Wednesday, July 8, 2015

An "alternative" candidate to Clinton exposes the weaknesses in her support

According to a story in the New York Times, Camp Hillary Clinton is “shaken” by polls that appear to indicate that at least in the state of Iowa, Sen. Bernie Sanders is no longer the fringe character in the 2016 Democratic presidential race that no one takes seriously. Being a self-described “democratic-socialist” has proved less “frightening” to as many people as assumed by the “smart” people in the media—the same people who gave the “tea party” movement generally positive reviews, failing to expose it as just another far-right extremist group with a “cute” name. The media (and indignant Clinton fanatics) seems flummoxed by the existence of a large segment of the Democratic vote for which Sanders’ message resonates as something other than empty space.

On the other hand, Sanders has the credibility that Clinton lacks, have never compromised himself or his beliefs; he is what-you-see-is-what-you-get, and the voters of Vermont have apparently found his political views a refreshing change from the usual political hypocrisy.  It seems that many people in Iowa have been exposed to the progressive message that media has long ignored, and are responding to it. The Quinnipiac poll  has revealed that in the space of two months, Clinton’s lead over Sanders has gone from 45 points to 19—and that while the media has given Clinton and her Republican challengers its complete and undivided attention. 

I told you that Sanders was someone Clinton needed to be concerned about. He doesn’t need to “attack” her for people to understand that they are like night and day when it comes to understanding what needs to be done to right the U.S. ship, particularly in regard to growing economic inequality in this country. Clinton just wants to be president for reasons of ego. She and her supporters feel that she is “entitled” to be president. But that was also the case in 2008. Democratic voters may tell pollsters that they support Clinton, but that is because they feel they don’t have another viable option at that time; Clinton does come off to many voters at times self-obsessed and a fraud. In 2008, one such “option” did eventually emerge in the person of Barak Obama, and liberals who might otherwise have felt “guilty” about abandoning the Clinton’s gender politics train felt less so when boarding the Obama silver bullet train.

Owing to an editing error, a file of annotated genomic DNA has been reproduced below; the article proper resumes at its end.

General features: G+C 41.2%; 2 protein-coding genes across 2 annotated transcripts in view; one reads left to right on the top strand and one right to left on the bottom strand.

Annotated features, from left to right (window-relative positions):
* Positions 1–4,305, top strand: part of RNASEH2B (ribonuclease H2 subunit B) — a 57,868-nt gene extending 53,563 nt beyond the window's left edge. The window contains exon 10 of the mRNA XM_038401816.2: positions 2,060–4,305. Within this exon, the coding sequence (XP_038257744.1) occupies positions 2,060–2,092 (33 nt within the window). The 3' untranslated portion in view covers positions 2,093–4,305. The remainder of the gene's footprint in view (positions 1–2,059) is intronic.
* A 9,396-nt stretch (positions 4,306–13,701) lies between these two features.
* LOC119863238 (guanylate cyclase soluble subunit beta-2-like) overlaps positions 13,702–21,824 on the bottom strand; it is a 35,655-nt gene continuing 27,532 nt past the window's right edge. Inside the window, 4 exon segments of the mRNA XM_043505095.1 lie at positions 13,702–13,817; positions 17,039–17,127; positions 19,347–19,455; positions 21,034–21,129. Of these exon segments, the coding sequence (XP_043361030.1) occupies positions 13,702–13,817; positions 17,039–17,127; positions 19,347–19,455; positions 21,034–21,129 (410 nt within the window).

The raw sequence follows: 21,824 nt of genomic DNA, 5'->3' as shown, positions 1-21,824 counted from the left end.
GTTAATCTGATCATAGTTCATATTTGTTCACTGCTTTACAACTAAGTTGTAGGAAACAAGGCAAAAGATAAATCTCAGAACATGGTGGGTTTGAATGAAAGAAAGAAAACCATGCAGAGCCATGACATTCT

As I mentioned here a month ago, when CNN failed to goad Sanders into saying negative things about Clinton to use for a “sexism” charge against him for even having the audacity to enter the race, Sanders represents as true an alternative to Clinton as Obama did.  People know why Clinton wants to be president, and that she wouldn’t even be sniffing at the possibility if it wasn’t for that 800-pound gorilla in her room. But Sanders is the genuine article, and he represents real change; he just needs a cooperative Congress.

The Times’ story tells us that Clinton’s heart was “broken” when she lost Iowa in 2008, but she “often performs best when she is under pressure from rivals.” Oh yeah? More like the woman scorned. Are they talking about her racist meltdown in Pennsylvania, or the RFK assassination comments? Behind-scenes-stories from the book Game Change indicated that Clinton was as far from “in control” of the situation, her high-level backers sensed this. As her increasingly dwindling chance of winning the nomination became more and more apparent, she and her erstwhile political support tanked. 

Nevertheless, the Times still insists that the primaries are Clinton’s to lose, and Sanders is nowhere near as “positioned” to win the nomination or the presidency as Clinton. Of course, that is what they said about Obama eight years ago. The media can ignore Sanders—at the risk once again of its own credibility.

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